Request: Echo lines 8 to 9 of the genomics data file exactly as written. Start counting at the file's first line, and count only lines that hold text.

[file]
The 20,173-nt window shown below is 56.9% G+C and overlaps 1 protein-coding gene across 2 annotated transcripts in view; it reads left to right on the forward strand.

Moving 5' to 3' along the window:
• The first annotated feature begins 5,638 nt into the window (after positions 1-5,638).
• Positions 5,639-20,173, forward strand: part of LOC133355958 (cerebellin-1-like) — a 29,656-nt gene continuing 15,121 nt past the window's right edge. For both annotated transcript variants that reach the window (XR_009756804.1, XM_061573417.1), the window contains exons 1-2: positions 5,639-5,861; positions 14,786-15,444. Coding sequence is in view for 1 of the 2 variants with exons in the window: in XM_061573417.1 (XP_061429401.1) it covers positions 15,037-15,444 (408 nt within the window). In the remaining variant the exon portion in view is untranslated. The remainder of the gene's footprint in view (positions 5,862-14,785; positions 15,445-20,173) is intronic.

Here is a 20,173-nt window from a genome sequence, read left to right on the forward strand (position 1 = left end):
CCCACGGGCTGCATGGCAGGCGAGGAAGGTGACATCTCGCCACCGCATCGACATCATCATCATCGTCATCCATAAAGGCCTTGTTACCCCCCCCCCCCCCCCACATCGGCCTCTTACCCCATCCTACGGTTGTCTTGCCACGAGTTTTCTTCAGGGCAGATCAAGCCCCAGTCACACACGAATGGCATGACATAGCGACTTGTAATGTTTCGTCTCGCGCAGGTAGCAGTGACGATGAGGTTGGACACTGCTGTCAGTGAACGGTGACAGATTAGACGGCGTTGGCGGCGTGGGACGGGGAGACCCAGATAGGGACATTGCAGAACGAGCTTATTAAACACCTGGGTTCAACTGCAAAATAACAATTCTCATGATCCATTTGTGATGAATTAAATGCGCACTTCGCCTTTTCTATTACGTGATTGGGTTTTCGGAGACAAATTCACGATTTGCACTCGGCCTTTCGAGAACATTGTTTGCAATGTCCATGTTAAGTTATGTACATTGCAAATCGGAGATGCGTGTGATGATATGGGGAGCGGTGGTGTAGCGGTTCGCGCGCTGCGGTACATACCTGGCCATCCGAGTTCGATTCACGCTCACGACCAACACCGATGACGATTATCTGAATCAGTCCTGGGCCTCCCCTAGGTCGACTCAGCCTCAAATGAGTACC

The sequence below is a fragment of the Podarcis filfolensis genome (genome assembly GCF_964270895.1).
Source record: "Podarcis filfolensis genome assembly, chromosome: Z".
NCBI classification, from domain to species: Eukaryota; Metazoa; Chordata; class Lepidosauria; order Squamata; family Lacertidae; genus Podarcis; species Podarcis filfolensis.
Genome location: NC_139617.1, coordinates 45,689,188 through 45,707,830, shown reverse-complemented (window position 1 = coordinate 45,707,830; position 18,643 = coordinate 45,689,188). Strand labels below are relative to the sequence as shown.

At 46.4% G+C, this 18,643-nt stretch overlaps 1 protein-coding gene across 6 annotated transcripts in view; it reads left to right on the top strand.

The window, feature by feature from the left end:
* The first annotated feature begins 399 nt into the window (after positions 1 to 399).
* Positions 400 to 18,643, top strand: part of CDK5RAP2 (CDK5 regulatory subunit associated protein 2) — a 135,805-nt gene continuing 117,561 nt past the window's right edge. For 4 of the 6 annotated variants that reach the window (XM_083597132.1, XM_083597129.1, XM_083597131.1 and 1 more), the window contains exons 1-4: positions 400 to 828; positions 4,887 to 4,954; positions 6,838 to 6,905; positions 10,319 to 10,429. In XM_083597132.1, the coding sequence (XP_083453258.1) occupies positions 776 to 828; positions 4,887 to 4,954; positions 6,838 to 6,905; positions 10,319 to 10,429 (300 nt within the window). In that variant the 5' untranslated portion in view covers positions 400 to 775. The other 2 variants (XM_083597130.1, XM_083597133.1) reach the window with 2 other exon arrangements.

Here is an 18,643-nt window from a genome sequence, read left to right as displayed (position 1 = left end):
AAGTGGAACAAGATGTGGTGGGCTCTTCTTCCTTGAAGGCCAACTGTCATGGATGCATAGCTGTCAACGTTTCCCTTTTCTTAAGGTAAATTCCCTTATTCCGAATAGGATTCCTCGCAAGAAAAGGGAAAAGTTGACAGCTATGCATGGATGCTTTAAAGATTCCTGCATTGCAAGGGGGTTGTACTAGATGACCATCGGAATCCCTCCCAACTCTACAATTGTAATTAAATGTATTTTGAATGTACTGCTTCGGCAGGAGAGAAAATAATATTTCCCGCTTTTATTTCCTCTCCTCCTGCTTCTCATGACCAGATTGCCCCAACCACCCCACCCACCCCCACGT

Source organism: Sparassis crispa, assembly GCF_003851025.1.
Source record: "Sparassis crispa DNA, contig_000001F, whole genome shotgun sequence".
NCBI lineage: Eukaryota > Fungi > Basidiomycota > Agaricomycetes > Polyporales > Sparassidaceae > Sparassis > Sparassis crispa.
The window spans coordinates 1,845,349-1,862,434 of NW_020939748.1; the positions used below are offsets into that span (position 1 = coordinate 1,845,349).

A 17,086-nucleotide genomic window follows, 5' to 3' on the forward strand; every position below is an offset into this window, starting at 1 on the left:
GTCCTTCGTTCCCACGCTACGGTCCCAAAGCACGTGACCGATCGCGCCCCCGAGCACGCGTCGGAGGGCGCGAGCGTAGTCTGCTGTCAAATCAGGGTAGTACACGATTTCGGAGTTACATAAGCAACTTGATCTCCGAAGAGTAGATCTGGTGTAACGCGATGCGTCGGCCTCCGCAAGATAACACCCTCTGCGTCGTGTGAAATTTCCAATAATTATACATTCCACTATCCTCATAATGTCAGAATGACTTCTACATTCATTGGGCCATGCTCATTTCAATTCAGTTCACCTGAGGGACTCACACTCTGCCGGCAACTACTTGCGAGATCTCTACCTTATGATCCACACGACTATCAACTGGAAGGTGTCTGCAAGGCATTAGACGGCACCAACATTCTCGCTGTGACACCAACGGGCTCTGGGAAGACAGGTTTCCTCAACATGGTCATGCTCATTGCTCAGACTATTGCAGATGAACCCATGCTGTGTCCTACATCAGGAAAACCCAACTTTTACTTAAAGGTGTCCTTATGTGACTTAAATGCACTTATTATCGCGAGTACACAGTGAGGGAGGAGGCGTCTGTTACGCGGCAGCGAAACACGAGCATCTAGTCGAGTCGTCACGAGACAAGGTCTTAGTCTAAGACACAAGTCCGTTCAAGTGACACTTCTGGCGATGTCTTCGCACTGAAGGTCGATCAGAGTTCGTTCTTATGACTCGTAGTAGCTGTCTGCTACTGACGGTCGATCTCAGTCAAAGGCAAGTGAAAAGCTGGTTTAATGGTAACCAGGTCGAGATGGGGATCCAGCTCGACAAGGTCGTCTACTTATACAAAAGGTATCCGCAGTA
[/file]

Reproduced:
Source record: "Podarcis filfolensis genome assembly, chromosome: Z".
NCBI classification, from domain to species: Eukaryota; Metazoa; Chordata; class Lepidosauria; order Squamata; family Lacertidae; genus Podarcis; species Podarcis filfolensis.